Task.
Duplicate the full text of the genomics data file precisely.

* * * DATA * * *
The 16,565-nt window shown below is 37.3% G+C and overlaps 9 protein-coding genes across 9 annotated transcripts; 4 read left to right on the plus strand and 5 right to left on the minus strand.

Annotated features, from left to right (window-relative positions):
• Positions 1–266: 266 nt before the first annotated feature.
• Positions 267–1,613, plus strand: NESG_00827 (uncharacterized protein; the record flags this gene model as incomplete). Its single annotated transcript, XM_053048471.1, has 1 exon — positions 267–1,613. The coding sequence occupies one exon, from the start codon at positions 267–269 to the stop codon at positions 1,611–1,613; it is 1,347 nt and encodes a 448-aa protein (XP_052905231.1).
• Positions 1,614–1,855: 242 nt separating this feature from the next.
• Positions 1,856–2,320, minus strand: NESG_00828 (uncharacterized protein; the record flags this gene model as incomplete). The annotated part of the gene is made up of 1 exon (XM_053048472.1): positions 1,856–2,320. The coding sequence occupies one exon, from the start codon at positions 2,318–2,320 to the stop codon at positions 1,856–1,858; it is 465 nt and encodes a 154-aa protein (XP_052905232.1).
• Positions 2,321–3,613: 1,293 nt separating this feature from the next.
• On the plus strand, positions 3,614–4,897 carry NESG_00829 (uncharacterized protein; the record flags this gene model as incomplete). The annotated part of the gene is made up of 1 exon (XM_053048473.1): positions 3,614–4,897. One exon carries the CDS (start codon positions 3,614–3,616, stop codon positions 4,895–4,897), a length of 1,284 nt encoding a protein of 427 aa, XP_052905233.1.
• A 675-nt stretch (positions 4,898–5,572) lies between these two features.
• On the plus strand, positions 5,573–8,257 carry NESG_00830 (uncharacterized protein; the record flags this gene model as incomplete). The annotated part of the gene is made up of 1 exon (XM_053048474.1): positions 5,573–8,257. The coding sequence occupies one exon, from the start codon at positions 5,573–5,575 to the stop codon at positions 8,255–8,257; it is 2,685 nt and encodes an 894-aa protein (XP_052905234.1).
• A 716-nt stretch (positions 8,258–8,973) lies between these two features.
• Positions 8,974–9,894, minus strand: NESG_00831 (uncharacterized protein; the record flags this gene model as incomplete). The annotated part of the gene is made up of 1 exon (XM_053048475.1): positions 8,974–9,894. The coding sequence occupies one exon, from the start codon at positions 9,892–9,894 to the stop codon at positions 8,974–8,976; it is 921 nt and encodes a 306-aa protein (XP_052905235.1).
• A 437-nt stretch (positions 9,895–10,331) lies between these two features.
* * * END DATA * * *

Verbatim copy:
The 16,565-nt window shown below is 37.3% G+C and overlaps 9 protein-coding genes across 9 annotated transcripts; 4 read left to right on the plus strand and 5 right to left on the minus strand.

Annotated features, from left to right (window-relative positions):
• Positions 1–266: 266 nt before the first annotated feature.
• Positions 267–1,613, plus strand: NESG_00827 (uncharacterized protein; the record flags this gene model as incomplete). Its single annotated transcript, XM_053048471.1, has 1 exon — positions 267–1,613. The coding sequence occupies one exon, from the start codon at positions 267–269 to the stop codon at positions 1,611–1,613; it is 1,347 nt and encodes a 448-aa protein (XP_052905231.1).
• Positions 1,614–1,855: 242 nt separating this feature from the next.
• Positions 1,856–2,320, minus strand: NESG_00828 (uncharacterized protein; the record flags this gene model as incomplete). The annotated part of the gene is made up of 1 exon (XM_053048472.1): positions 1,856–2,320. The coding sequence occupies one exon, from the start codon at positions 2,318–2,320 to the stop codon at positions 1,856–1,858; it is 465 nt and encodes a 154-aa protein (XP_052905232.1).
• Positions 2,321–3,613: 1,293 nt separating this feature from the next.
• On the plus strand, positions 3,614–4,897 carry NESG_00829 (uncharacterized protein; the record flags this gene model as incomplete). The annotated part of the gene is made up of 1 exon (XM_053048473.1): positions 3,614–4,897. One exon carries the CDS (start codon positions 3,614–3,616, stop codon positions 4,895–4,897), a length of 1,284 nt encoding a protein of 427 aa, XP_052905233.1.
• A 675-nt stretch (positions 4,898–5,572) lies between these two features.
• On the plus strand, positions 5,573–8,257 carry NESG_00830 (uncharacterized protein; the record flags this gene model as incomplete). The annotated part of the gene is made up of 1 exon (XM_053048474.1): positions 5,573–8,257. The coding sequence occupies one exon, from the start codon at positions 5,573–5,575 to the stop codon at positions 8,255–8,257; it is 2,685 nt and encodes an 894-aa protein (XP_052905234.1).
• A 716-nt stretch (positions 8,258–8,973) lies between these two features.
• Positions 8,974–9,894, minus strand: NESG_00831 (uncharacterized protein; the record flags this gene model as incomplete). The annotated part of the gene is made up of 1 exon (XM_053048475.1): positions 8,974–9,894. The coding sequence occupies one exon, from the start codon at positions 9,892–9,894 to the stop codon at positions 8,974–8,976; it is 921 nt and encodes a 306-aa protein (XP_052905235.1).
• A 437-nt stretch (positions 9,895–10,331) lies between these two features.